From January next year, companies with less than 300 employees will have to abide by the new workweek regulation. Large firms with more than 300 workers have been following the rule since July 2018. If a company violates it, the employer can face up to two years in prison or a fine of less than 20 million won ($17,089).
With two months to go, the association of SMEs comprising 14 related organizations, including the Korea Federation of Small and Medium Business, held a press briefing on Wednesday to demand changes to the relevant legislation, saying they are “not yet ready.”
In a joint statement, they asked lawmakers to postpone the implementation by a year to minimize the side effects and to adopt a flexible or selective working hour system instead.
The statement comes one week after the nation’s five business associations, including the Korea Chamber of Commerce and Industry and the Korea International Trade Association, held a joint press conference to ask for similar relief.
In a separate briefing on Wednesday, SMEs and Startups Minister Park Young-sun supported the recommendation.
“Although I voted for the 52-hour week system, I regret it. More in-depth discussions and exceptions should have been made before the legislation went into effect,” she said.
“For creative areas, in particular, research and development or broadcasting, it is not easy to stick to an eight-hour workday. There should have been exceptions in such sectors.”
Her remarks are in line with President Moon’s comment last month during a Cabinet meeting.
“Although companies with more than 300 employees seem to managed successfully, there are great concerns from smaller companies. It is urgent to pass complementary legislation such as the elastic labor system,” Moon said.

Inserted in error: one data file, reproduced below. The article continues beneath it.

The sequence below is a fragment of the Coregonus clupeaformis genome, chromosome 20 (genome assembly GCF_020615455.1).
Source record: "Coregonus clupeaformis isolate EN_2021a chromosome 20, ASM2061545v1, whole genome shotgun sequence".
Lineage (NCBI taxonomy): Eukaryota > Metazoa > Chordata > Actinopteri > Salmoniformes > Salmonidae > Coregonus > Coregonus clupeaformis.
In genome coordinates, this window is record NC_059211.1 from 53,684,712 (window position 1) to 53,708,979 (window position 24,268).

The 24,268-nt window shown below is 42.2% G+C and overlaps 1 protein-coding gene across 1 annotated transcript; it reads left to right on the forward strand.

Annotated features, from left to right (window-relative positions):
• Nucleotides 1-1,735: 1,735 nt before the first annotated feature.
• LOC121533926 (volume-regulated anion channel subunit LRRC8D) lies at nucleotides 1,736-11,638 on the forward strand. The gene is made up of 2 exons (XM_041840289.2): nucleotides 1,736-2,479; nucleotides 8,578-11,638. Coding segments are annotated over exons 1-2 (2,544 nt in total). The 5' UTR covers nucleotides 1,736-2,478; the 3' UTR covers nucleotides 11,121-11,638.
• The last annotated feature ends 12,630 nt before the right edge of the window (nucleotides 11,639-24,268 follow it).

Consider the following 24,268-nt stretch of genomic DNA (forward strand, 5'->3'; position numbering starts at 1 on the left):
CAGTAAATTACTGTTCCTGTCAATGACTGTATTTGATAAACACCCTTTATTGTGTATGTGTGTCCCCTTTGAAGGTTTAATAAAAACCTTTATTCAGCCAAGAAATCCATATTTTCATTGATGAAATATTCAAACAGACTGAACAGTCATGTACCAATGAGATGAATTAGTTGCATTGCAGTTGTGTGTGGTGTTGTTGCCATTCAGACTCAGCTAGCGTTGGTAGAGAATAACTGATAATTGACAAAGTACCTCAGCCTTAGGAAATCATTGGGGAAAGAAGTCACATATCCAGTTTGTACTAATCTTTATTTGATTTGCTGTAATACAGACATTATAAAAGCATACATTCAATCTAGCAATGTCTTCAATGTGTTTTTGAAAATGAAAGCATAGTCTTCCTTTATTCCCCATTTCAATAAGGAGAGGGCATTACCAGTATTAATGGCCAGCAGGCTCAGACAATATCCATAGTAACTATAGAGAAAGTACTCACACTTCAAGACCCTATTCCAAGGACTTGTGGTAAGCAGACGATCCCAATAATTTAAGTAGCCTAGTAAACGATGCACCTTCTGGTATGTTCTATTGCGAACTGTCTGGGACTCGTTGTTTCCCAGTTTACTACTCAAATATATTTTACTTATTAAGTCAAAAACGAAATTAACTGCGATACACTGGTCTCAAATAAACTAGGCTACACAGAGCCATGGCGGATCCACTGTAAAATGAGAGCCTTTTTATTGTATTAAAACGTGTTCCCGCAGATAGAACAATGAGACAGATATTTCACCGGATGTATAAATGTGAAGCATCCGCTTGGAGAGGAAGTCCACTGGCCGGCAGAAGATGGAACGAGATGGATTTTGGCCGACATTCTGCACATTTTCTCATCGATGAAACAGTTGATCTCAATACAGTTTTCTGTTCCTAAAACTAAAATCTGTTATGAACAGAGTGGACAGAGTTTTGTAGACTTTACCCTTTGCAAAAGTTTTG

The elastic labor system is normally comprised of a flexible working hour system and selective working hours.
Flexible working hour system refers to shortening working hours of one day and prolonging working hours on other days so that the average working hours of a particular period matches the statutory working hours.
A selective working hour system freely sets the commuting time and working time within the total working time, which is set in advance by month.
According to a survey of around 200 companies by the KCCI, 91 percent of the respondents said they are adjusting the system. Among them, 38 percent still said there is no flexibility in work hours and 22 percent of the respondents said the work hours are too tight.
Contrary to the concerns from companies, the work-life balance of employees has increased since the adoption of the 52-hour workweek system. According to a survey done on 780 employees by local online recruiting company Job Korea, nearly half of the respondents their saw reduced overtimes since the adoption of the system.
By Shin Ji-hye(firstname.lastname@example.org)